Another Baseball Story, Another Time

 

I’m glad I made a list on this padlet because I’m not sure what to write. So instead, I’ll work on my writing by trying 2 related exercises. One is shared on page 128 of Kate Messner’s book, 59 Reasons to Write. It suggests:  Look at a history book and see the story beyond the text. Another is shared on page 222 of Jen Serravallo’s Writing Strategy Book. It suggests looking closely at an illustration or photograph that can teach you about a topic you are writing about and jot down quick notes.

Since I watched my nephew play college baseball yesterday, I have baseball on my mind. I search websites looking for historical photos and hit the jackpot by finding the NYC LIbrary’s A. G. SPALDING BASEBALL COLLECTION. Here’s the photo I picked, one out of the 500+ baseball photos:

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The site explains that “The personal collection of materials related to baseball and other sports gathered by the early baseball player and sporting-goods tycoon A.G. Spalding came to the Library in 1921 as a gift from his widow.”

Who was Albert? Why did he have all these photos?

“Albert Goodwill Spalding (1850-1915) was a major figure in the early history of baseball. A star player for the Boston franchise in the National Association, he left in 1876 to join the Chicago White-Stockings, later known as the Cubs, in the newly formed National League. He was the team’s leading pitcher, team captain, and manager. After his career on the field ended, he later became team president.”

What did Albert and his teammates think of the pitcher in the photo?
(the following is my opinion!)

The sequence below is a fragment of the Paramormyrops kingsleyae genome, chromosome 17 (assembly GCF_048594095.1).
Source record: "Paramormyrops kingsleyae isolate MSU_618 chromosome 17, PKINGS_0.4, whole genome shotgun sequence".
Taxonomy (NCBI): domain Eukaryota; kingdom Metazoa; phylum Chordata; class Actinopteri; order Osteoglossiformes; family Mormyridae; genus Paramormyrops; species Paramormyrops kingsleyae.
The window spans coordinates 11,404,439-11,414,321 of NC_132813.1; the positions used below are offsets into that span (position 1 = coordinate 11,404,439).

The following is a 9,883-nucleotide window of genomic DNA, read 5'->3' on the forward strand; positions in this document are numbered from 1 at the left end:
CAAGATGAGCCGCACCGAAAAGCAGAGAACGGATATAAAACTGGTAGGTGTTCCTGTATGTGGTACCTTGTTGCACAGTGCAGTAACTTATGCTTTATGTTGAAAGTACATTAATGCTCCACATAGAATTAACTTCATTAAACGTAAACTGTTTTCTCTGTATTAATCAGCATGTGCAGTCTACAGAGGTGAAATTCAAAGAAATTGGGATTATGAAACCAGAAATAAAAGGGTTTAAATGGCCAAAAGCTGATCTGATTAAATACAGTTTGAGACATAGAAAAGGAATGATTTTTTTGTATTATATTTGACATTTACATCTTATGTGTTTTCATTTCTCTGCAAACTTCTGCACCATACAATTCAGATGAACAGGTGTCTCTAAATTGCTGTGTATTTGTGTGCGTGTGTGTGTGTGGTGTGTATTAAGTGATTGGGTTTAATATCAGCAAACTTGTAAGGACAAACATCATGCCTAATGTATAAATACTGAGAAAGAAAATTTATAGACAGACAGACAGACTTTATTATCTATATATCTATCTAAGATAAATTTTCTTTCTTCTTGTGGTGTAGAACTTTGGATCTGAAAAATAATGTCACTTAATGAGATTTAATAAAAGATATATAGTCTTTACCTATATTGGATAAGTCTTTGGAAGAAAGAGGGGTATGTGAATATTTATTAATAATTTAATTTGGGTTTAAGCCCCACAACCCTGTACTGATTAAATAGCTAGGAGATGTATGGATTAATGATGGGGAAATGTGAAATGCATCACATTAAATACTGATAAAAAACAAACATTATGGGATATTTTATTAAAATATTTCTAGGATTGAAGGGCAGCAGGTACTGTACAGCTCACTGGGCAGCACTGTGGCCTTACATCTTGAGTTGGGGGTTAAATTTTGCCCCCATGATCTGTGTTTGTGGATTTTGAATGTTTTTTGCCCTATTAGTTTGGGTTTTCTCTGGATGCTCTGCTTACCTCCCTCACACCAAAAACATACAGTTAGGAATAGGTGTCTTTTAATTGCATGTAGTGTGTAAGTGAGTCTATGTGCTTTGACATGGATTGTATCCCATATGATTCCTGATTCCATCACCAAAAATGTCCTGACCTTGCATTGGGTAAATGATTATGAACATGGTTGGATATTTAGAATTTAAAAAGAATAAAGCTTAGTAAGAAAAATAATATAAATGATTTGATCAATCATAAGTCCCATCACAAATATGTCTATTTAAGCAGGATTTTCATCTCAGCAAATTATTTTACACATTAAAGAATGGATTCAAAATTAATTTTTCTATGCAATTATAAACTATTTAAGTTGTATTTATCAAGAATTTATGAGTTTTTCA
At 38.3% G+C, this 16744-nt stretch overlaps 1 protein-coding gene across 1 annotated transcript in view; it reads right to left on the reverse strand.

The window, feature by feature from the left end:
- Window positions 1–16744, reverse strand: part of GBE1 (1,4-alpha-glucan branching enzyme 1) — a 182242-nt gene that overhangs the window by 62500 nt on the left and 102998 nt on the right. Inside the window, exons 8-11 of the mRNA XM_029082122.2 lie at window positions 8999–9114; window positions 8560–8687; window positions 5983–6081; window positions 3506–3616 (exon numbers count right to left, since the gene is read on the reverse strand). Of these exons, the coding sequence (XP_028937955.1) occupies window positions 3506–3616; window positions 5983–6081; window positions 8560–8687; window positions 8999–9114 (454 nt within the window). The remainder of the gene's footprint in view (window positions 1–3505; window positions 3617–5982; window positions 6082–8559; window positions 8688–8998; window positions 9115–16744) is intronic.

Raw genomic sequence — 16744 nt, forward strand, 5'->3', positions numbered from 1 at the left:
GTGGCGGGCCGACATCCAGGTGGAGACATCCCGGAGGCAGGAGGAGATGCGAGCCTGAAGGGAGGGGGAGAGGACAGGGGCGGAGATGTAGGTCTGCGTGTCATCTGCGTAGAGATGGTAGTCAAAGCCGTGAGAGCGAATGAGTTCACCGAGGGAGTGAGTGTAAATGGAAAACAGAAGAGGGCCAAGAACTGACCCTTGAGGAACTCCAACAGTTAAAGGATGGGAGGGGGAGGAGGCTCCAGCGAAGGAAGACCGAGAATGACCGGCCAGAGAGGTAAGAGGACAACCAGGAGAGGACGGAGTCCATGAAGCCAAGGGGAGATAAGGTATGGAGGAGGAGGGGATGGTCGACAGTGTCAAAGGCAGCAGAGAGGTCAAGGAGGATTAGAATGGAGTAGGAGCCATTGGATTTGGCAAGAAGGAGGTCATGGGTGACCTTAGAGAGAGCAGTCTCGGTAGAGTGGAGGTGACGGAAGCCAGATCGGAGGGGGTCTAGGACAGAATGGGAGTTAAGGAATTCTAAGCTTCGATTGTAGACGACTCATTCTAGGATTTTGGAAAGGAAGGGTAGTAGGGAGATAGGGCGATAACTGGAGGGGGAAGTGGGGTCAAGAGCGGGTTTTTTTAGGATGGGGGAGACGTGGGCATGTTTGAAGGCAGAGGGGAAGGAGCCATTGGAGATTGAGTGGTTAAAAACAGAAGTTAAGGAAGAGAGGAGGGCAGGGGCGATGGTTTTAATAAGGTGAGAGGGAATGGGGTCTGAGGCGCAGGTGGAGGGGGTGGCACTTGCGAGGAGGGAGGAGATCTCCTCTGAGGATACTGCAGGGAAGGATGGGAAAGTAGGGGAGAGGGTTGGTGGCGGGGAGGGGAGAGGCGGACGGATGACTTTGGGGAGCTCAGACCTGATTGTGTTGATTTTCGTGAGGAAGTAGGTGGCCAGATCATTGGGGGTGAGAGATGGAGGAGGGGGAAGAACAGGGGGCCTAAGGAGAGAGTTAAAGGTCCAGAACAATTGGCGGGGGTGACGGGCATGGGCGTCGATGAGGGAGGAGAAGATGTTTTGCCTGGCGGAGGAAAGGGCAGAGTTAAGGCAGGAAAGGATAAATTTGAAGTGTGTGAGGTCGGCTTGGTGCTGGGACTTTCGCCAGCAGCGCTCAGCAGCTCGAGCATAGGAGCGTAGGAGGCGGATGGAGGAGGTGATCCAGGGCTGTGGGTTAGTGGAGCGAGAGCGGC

They liked him because he was so focused. He’s dressed for success, right down to his pulled-up stockings and laced shoes. He looks mature (isn’t that a mustache under his nose?) with serious eyes. They called him Bud and in 1914, he had the record for strike outs.

He soon got noticed for a ritual he performed which always resulted in a strike. Whenever the count was 2-2 (2 balls and 2 strikes), he would grabs the rim of his hat, lifts it off his head, runs the back of his hand across his brow and then pulls his hat back on again. With a deep breath, he’d throw the next pitch and the ump always shouted “strike!” Soon that hat-off, rub-of-brow and hat-on-again, strike became his signature. As the years go on, everyone instead started calling him Lucky.

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March 7 – baseball

Sunday my mom came over to my house and we sat at my dining room table in front of my laptop for 3 hours. Her grandson, my brother’s youngest boy, is a freshman at the University of Tennessee and is a pitcher for their college baseball team. Sunday his game was streaming live on the SEC website.

During the 5th inning began, Garrett was called in to pitch! He looked so focused, so serious as he threw 90+mph baseballs from the mound to home plate. Being the pitcher, he was constantly on our computer screen. We watched as he eyed the signals from his catcher, nodding no and then yes. He threw the ball, his whole body in motion behind it to send it lightning speed across the plate. He got strikes. He watched his pitches get hit – some foul balls and only 3 base hits. Once the ball was bunted back at him and he calmly caught it and delivered it to first base for the out.

A summary on the UTenn website states, “Sophomore Will Neely got the start for the Vols, giving up three earned runs and striking out four batters in 5.1 innings work. Freshman Garrett Stallings provided strong relief again for Tennessee, only allowing three hits in 3.2 scoreless innings. However, Jon Lipinski (2-0) got the win, shutting out the Spartans in extra innings.”

I predict that I may spend more hours in front of my computer watching more college baseball this year and I’m counting the days until Spring Break. My mom and I are taking a road trip to sit in the stands at the University of Tennessee to watch Garrett and his team play.

Batter up. With Garrett, be ready to strike out! Go VOLS!

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